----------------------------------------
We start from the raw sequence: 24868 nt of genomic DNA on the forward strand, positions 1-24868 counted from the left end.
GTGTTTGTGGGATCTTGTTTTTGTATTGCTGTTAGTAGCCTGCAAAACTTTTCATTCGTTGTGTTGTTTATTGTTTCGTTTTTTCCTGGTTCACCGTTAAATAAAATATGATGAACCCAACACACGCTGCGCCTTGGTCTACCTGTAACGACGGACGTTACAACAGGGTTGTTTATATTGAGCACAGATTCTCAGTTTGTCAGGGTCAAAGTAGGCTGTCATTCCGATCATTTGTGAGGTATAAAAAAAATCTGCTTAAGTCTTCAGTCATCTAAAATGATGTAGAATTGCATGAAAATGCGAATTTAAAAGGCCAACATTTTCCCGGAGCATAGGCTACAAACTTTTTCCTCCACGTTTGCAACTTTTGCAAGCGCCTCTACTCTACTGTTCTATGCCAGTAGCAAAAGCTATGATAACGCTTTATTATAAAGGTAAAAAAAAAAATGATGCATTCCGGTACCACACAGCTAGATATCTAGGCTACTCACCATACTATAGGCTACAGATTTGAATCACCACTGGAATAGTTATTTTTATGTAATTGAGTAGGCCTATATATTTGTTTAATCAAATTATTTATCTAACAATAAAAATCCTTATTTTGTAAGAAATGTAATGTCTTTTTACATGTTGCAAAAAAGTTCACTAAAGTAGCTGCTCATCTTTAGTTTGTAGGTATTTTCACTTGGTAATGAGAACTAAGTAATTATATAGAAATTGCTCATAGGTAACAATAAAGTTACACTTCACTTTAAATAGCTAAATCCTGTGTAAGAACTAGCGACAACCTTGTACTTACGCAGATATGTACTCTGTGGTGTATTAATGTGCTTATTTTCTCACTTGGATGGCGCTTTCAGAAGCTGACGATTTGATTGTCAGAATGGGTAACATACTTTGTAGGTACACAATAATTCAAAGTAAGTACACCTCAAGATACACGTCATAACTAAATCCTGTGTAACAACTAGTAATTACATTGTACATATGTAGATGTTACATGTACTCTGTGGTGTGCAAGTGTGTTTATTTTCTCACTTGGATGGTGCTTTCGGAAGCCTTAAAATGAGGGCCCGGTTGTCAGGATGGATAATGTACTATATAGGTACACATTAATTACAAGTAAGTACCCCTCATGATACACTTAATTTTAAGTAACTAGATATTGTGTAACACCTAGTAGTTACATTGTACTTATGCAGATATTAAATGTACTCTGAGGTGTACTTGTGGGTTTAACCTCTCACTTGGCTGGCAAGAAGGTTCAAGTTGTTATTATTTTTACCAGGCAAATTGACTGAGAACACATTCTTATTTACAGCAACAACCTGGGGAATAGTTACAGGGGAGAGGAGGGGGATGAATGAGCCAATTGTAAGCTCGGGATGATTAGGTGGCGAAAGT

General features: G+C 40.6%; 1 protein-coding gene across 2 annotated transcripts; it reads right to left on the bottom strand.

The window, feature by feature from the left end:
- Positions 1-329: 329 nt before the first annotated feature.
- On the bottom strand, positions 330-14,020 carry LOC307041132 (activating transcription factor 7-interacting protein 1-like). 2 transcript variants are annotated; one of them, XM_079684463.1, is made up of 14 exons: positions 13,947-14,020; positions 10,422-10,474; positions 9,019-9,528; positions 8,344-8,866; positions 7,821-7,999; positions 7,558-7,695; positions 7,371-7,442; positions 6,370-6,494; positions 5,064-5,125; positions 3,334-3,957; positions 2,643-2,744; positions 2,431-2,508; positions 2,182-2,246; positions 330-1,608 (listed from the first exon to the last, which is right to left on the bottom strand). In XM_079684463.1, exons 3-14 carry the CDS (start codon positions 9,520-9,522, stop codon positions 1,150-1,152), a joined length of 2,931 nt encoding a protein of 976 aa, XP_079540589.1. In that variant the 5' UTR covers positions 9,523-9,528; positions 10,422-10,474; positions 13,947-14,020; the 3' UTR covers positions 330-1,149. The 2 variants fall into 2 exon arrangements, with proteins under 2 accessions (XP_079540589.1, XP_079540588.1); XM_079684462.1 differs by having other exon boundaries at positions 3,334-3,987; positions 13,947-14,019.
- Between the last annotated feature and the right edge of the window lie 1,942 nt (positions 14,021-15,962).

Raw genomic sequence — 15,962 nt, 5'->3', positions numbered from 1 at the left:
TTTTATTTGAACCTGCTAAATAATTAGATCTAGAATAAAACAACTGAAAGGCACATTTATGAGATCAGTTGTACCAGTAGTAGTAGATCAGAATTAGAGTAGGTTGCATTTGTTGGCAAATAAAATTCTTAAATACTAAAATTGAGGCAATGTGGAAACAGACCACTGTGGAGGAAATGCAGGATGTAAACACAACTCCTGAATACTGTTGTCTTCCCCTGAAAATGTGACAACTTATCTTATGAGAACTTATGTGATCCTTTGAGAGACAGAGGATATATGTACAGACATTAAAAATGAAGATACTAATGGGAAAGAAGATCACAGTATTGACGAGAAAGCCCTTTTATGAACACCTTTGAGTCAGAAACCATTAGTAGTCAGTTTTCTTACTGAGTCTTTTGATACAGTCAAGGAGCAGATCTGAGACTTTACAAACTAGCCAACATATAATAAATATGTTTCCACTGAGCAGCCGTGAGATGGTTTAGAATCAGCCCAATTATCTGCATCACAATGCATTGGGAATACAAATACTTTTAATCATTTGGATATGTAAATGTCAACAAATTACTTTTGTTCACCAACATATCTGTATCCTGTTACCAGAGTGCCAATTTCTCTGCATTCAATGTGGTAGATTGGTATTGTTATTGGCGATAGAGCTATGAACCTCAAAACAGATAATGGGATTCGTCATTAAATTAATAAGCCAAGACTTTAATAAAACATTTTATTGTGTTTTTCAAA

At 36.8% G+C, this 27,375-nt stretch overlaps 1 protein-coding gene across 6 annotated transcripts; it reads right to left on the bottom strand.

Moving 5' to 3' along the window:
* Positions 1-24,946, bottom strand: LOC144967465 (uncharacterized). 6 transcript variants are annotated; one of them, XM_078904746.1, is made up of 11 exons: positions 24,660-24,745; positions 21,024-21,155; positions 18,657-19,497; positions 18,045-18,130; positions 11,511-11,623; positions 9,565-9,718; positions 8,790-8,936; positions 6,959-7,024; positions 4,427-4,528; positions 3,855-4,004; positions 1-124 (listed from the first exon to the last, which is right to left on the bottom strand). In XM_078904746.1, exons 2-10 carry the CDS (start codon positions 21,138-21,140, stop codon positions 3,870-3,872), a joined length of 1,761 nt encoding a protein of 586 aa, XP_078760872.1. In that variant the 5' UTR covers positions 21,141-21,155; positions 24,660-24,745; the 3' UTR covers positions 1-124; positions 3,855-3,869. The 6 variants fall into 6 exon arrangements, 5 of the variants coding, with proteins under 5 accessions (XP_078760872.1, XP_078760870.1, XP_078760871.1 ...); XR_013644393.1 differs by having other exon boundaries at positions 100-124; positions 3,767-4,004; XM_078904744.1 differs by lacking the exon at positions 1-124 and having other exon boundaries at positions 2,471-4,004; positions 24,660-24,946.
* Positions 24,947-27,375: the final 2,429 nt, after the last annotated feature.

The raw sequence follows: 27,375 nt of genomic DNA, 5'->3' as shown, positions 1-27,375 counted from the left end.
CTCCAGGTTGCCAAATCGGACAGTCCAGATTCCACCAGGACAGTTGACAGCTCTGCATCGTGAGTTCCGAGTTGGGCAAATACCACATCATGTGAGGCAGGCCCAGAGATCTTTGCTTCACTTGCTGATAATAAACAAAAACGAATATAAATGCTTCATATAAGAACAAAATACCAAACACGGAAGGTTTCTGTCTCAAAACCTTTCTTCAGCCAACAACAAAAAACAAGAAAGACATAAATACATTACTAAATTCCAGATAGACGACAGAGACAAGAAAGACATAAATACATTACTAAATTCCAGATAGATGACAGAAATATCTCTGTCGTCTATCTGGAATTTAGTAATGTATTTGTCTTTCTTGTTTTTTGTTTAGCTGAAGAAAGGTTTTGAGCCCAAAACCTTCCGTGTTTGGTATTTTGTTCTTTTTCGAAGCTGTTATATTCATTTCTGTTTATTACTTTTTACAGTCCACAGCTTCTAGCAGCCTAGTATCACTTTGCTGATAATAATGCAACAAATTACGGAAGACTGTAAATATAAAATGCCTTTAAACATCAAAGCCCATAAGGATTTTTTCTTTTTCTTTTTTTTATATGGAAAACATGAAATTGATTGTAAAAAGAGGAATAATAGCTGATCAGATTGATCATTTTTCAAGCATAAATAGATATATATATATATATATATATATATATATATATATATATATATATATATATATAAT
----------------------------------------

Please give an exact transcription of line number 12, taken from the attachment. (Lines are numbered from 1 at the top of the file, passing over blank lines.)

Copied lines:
* Positions 1-24,946, bottom strand: LOC144967465 (uncharacterized). 6 transcript variants are annotated; one of them, XM_078904746.1, is made up of 11 exons: positions 24,660-24,745; positions 21,024-21,155; positions 18,657-19,497; positions 18,045-18,130; positions 11,511-11,623; positions 9,565-9,718; positions 8,790-8,936; positions 6,959-7,024; positions 4,427-4,528; positions 3,855-4,004; positions 1-124 (listed from the first exon to the last, which is right to left on the bottom strand). In XM_078904746.1, exons 2-10 carry the CDS (start codon positions 21,138-21,140, stop codon positions 3,870-3,872), a joined length of 1,761 nt encoding a protein of 586 aa, XP_078760872.1. In that variant the 5' UTR covers positions 21,141-21,155; positions 24,660-24,745; the 3' UTR covers positions 1-124; positions 3,855-3,869. The 6 variants fall into 6 exon arrangements, 5 of the variants coding, with proteins under 5 accessions (XP_078760872.1, XP_078760870.1, XP_078760871.1 ...); XR_013644393.1 differs by having other exon boundaries at positions 100-124; positions 3,767-4,004; XM_078904744.1 differs by lacking the exon at positions 1-124 and having other exon boundaries at positions 2,471-4,004; positions 24,660-24,946.